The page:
11 Ways To Boost Your Immune System

11 Ways To Boost Your Immune System

Washing your hands and social distancing might be the new normal, but there’s no denying maintaining a healthy immune system is key no matter the circumstances. We caught up with the experts to find out which supplements, nutrients and alternative therapies are best at protecting overall health.

Try Herbs

“There are many powerful herbs that boost immunity in a natural way. My top three for adults are echinacea, elder and reishi. Echinacea possesses strong immune-stimulating properties and works by boosting the activity of our virus-fighting ‘warrior’ white blood cells. Elder tree has long been called the ‘medicine chest’, used to prevent flu, herpes, tonsillitis and UTIs, while reishi is often referred to as the ‘mushroom of immortality’ – it contains beta-glucans, which enhances immunity and supports adrenal function. For children, liquorice, elecampane and elderberry are great options.” – Jenya Di Pierro, herbal medicine practitioner

Prioritise Zinc

“Although a deficiency in any essential nutrient can compromise immunity, zinc is considered the most important of all nutrients. It is vital for the thymus gland, the primary gland of immunity, and is required for white blood cell production. You can find it in Victoria Health’s Daily Immunity, a potent blend of medicinal herbs, zinc, and vitamins C and D3.” – Dr Shabir Daya, in-house pharmacist at Victoria Health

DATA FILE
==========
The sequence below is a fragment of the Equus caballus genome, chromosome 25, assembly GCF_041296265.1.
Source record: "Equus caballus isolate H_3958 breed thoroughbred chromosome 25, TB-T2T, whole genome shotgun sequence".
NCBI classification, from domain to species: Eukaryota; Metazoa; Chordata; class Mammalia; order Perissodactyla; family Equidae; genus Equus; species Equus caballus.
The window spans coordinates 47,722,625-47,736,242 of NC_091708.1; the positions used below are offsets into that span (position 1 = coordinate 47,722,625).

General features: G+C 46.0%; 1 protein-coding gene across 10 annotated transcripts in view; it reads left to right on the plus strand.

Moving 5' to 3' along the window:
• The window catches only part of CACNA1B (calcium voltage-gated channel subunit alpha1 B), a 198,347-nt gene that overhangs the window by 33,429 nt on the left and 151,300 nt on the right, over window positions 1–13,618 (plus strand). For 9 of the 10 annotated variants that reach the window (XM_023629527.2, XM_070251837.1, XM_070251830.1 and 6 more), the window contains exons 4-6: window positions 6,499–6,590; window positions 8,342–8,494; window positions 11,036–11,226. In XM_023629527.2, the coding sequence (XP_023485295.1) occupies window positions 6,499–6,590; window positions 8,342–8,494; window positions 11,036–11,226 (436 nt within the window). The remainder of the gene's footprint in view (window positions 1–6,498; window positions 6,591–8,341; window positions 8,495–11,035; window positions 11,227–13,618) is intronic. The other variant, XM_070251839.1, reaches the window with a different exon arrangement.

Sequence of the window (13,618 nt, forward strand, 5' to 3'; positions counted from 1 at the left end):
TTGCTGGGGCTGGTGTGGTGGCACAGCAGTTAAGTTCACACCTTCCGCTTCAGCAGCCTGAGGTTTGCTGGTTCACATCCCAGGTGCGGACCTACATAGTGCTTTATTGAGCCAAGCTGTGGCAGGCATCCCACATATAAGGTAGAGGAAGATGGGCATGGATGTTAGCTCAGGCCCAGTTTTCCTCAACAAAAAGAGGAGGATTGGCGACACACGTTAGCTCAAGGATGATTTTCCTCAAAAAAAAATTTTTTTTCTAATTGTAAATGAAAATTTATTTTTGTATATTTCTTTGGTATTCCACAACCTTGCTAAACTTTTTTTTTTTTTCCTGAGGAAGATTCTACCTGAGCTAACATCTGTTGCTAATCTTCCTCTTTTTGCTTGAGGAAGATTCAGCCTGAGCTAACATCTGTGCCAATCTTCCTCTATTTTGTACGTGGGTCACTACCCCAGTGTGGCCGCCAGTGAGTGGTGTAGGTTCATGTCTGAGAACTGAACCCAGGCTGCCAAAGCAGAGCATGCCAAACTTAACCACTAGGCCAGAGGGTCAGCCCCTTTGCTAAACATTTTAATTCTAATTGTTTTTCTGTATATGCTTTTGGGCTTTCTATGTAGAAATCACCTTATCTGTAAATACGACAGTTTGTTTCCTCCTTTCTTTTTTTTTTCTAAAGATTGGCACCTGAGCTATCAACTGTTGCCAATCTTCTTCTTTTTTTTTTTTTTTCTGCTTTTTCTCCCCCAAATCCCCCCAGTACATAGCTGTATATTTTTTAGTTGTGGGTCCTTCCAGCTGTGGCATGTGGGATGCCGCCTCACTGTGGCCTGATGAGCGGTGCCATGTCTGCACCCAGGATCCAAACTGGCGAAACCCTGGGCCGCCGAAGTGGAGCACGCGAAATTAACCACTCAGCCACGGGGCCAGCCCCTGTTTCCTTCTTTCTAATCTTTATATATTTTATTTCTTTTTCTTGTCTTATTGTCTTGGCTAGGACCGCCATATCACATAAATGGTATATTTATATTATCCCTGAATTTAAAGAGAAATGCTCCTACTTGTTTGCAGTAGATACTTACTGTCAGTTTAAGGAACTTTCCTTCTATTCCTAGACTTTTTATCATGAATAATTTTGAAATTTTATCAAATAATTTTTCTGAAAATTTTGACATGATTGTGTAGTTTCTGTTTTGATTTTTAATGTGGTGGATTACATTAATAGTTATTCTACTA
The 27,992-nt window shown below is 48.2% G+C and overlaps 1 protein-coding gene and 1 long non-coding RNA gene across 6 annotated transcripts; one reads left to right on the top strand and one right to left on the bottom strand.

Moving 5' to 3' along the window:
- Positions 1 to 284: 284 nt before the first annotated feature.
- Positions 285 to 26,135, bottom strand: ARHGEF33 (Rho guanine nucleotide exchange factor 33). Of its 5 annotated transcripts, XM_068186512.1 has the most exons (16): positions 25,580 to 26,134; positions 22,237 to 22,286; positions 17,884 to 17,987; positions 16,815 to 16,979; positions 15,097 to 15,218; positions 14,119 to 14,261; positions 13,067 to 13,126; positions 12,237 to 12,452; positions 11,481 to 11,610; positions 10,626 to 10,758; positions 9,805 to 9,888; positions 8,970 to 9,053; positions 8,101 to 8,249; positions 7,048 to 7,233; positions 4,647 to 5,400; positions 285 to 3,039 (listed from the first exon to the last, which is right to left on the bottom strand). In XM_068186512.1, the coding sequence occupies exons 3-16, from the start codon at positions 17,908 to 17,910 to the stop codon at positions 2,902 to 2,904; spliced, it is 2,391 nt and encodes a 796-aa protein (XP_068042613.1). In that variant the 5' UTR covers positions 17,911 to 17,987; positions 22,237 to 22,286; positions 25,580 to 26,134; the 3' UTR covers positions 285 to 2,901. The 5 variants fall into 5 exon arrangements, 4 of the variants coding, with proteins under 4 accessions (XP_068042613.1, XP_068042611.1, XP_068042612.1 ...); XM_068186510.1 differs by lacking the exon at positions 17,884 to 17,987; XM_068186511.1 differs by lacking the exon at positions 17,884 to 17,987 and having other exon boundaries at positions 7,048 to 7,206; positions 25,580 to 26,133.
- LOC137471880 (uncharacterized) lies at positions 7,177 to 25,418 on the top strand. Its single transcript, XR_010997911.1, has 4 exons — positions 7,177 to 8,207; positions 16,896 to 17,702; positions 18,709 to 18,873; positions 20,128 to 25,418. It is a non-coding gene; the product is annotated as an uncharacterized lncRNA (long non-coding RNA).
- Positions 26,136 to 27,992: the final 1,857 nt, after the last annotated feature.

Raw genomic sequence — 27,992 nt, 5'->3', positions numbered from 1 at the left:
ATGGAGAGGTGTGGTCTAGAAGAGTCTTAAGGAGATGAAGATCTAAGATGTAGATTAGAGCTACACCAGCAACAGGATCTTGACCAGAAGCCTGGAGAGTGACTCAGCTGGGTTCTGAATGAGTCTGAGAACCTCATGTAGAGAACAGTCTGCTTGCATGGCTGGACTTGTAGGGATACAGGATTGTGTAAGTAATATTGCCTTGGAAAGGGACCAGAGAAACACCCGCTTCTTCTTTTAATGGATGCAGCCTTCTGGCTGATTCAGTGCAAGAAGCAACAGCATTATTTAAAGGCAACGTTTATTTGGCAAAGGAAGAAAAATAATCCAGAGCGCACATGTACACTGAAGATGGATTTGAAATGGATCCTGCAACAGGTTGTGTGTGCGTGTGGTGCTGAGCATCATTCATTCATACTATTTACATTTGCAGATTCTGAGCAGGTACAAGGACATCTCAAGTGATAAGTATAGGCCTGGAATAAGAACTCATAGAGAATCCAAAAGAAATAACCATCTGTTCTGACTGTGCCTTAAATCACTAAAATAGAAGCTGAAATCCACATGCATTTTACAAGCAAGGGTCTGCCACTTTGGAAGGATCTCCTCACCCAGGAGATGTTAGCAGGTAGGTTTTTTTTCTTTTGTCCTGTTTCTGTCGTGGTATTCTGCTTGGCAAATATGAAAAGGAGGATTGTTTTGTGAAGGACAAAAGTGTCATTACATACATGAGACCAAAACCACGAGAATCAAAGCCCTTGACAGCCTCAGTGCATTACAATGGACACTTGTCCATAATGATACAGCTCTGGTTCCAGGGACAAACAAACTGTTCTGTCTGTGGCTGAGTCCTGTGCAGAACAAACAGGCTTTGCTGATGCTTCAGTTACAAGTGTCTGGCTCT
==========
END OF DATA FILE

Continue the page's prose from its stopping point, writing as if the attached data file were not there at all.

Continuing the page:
Exercise Wisely 

“If you have been doing too much strenuous or prolonged exercise on top of a busy schedule, this can increase your likelihood of developing an illness. Especially if you do it day after day, without recovery days – then the effects can be cumulative and immune function becomes progressively weaker. However, it’s all about finding a balance as studies show long-term moderate exercisers have the best immunity. Varying your workouts between aerobic (low- and high-intensity), strength and mobility in your weekly routine is a good place to start.” – Dr Jenna Macciochi, immunologist 

Stay Hydrated

“Hydration is an often-neglected element of immunity as the mucosal lining is your first line of defence against viruses and infections. If you don’t drink enough water, this lining can dry out and let pathogens through. For optimal hydration, take a few sips of water every 30 minutes to ensure your mouth and throat are always moist, and always drink room temperature water.” – Jenya 

Boost Your Lymph

“It’s worth giving your lymphatic system some TLC. Our lymphatic system is a network, which removes waste from the body. Plus, our lymph transports immune cells around the body, where they patrol for anything untoward. However, when the lymph is congested as a result of stress, poor digestion or a sedentary lifestyle, its ability to circulate and fight infection can be affected. A massage that focuses on lymphatic drainage is a great place to start, while contrast showers (i.e. alternating between hot and cold), deep breathing and dry skin brushing are also effective ways to stimulate the lymph.” – Jenya 

Add Spices